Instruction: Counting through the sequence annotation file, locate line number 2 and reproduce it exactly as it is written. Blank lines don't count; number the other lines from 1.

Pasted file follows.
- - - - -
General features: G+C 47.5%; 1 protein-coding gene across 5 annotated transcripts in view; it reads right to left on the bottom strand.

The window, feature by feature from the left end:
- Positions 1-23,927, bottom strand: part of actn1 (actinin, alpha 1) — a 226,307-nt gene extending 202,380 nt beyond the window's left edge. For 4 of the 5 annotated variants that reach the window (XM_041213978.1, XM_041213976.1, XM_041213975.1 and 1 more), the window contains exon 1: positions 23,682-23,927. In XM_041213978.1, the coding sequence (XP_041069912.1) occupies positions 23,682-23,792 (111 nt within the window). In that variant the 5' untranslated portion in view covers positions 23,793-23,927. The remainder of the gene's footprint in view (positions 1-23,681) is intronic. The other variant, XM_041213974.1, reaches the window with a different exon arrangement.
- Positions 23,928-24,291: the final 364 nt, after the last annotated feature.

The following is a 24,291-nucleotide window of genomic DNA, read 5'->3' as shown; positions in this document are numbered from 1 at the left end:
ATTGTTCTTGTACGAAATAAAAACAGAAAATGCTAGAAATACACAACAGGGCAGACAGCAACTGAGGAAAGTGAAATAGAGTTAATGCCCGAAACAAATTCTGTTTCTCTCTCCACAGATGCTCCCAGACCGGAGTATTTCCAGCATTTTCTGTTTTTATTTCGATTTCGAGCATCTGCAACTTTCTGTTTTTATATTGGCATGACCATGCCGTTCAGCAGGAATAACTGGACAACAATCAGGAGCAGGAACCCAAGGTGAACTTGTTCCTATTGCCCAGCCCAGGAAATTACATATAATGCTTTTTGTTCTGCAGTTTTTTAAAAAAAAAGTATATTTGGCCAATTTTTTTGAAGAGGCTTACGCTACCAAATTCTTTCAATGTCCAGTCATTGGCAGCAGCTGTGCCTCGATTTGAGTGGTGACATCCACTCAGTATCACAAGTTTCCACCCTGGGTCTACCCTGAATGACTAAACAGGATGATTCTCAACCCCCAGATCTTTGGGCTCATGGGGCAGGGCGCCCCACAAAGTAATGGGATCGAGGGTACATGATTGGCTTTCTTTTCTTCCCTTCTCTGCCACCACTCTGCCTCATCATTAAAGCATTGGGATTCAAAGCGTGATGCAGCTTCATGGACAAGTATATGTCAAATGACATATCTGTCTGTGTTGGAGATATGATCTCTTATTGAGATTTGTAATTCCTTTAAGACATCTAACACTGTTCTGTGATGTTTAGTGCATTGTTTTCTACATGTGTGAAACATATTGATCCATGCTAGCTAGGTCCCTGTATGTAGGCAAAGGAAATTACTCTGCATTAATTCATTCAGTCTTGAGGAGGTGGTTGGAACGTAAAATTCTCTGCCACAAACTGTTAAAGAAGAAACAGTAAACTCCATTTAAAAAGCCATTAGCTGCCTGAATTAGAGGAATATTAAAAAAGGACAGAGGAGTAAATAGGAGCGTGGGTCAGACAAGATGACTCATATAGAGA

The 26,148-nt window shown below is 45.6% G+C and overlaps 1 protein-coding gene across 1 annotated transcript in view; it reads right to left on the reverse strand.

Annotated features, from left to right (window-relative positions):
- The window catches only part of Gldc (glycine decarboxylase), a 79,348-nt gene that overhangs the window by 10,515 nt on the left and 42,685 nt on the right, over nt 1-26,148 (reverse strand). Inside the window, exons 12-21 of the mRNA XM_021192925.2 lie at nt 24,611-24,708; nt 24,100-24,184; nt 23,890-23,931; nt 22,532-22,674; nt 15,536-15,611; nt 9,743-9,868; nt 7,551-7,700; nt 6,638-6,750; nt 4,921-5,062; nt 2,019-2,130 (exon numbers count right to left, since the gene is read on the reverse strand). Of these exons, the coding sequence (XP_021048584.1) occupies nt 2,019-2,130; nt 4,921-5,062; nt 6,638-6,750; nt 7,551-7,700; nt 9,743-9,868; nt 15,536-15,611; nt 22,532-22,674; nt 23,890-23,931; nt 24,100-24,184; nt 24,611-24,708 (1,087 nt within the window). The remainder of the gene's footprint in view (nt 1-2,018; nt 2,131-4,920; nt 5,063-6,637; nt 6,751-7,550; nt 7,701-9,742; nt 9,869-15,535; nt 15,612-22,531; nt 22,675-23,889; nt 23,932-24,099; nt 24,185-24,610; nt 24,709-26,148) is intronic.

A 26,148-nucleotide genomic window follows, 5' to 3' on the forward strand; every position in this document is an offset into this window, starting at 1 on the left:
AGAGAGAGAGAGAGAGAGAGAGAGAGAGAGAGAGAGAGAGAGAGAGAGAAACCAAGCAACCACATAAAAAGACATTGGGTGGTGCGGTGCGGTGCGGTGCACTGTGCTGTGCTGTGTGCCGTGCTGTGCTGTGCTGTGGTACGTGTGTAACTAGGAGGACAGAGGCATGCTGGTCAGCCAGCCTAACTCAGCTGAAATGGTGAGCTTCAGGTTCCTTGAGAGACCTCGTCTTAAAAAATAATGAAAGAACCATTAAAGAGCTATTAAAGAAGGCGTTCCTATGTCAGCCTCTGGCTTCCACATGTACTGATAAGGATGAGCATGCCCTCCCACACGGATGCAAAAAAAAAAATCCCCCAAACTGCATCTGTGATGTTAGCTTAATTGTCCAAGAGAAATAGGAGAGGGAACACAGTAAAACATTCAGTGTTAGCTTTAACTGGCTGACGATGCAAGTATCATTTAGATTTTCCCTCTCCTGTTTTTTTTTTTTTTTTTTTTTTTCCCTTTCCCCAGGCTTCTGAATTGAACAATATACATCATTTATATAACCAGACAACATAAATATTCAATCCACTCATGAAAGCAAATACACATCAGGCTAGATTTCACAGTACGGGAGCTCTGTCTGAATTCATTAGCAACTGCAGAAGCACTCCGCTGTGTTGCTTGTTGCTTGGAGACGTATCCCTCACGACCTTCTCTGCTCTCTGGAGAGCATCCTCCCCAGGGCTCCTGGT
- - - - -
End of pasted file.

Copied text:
The window, feature by feature from the left end: